Notable Tastings: France

Food & Drink

Château Quintus on Bordeaux’s Right Bank rises from a former classified growth estate.

Château Quintus, Saint-Émilion, Bordeaux

It may be a relatively new brand, but this estate on Bordeaux’s right bank bears a noble lineage. For starters, its president and CEO is Prince Robert of Luxembourg. But its parentage is also significant: Since 2011, it has been owned by Domaine Clarence Dillon, which also owns Château Haut-Brion and La Mission Haut-Brion (Clarence Dillon, an American financier, bought Haut-Brion in 1935 and is Prince Robert’s great grandfather). In its former incarnation, Château Tertre Daugay, it was a classified growth of Saint-Émilion.

Its storied history is otherwise noted in the Les Grands Vins de Gironde (1899) by François Guillaume and Charles Lallemand in which the authors wrote, “One can not imagine a more beautiful situation for an estate, or one more favourable for the production of a first growth wine.” Other historic references in the 19th century note its prestige and desirability among the upper classes, and its gold medal win at the 1867 Exposition Universelle de Paris.

Now named “Quintus,” an ancient Roman reference to the fifth born—it is so called as the fifth wine in a distinguished umbrella portfolio.

That particular set of circumstances caused estate manager François Capdemourlin, to call the reorganized estate “the rising star of Saint-Émilion,” at a pre-pandemic tasting he hosted in New York City. He was quick to add, “Being French, I know that sounds arrogant.” But he didn’t hesitate to dispel any notion of privilege. “A new brand takes years to establish and we want Quintus to be independent of Haut-Brion,” he said. Doing that means taking a different approach to marketing.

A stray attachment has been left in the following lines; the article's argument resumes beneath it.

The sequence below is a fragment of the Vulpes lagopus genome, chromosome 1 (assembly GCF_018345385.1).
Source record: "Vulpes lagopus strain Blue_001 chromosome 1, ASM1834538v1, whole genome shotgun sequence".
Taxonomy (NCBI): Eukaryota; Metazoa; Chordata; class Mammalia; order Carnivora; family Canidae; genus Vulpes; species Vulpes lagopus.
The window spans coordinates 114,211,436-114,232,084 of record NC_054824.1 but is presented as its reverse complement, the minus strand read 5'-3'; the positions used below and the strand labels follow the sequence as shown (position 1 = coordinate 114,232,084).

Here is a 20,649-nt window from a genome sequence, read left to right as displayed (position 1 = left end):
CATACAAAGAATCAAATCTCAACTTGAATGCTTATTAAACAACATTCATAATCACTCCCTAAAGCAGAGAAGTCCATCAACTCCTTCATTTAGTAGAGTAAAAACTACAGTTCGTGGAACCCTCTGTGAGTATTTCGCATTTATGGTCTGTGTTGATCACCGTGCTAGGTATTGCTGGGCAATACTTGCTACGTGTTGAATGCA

“Ten years ago we didn’t spend that much time with clients but that has changed, “ he said. “Every day we are in touch because we had to adapt.”

Now a “Grand Vin,” Quintus is making its name and reputation with refurbished and expanded vineyards, incorporating vines from Chateau L’Arrosee and this year’s purchase of the purchase of Chateau Grand Pontet. The average age of vines is 30 years (some as old as 100) and are planted to 66% Merlot, 26% Cabernet Franc and 8% Cabernet Sauvignon.

Grapes are harvested and sorted by hand, vinification takes place in stainless steel tanks and wooden vats, and then aged in new French oak barrels. Head winemaker Jean Philippe Delmas helms winemaking at Chateau Haut Brion and Chateau La Mission Haut Brion, but is already distinguishing the new estate on its own merits. Today, the 28 hectares (69 acres) sit atop a limestone plateau, the distinctive feature of Saint-Emilion,  

Top wines:

Château Quintus 2018, Merlot-driven (55%) with plenty of plush and brooding black fruit—plum, black cherries and cassis. Present tannins, but fine-grained and fully integrated with the concentrated fruit. Elevated by bright anise and an exotic-spice finish. (Pricing varied, $120-138 on

 Château Quintus Le Dragon de Quintus, 2018. The second label of the estate is a more approachable, fruiter version with younger, less concentrated fruits on more of the red spectrum. Whereas the first label is generous and opulent, “Le Dragon” is juicy and easy going without sacrificing a sense of refinement. ($45)

Products You May Like

Articles You May Like

Delta offers free flight changes over July Fourth weekend ahead of possible ‘operational challenges’
Duty-Free Retail Continues To Attract Highly Coveted Scotch Whiskies—And Set Records
The photographer documenting Australia’s abandoned places
Colorado’s Wine Industry Is Bringing Economic Growth To A State Known For Fun

Leave a Reply

Your email address will not be published.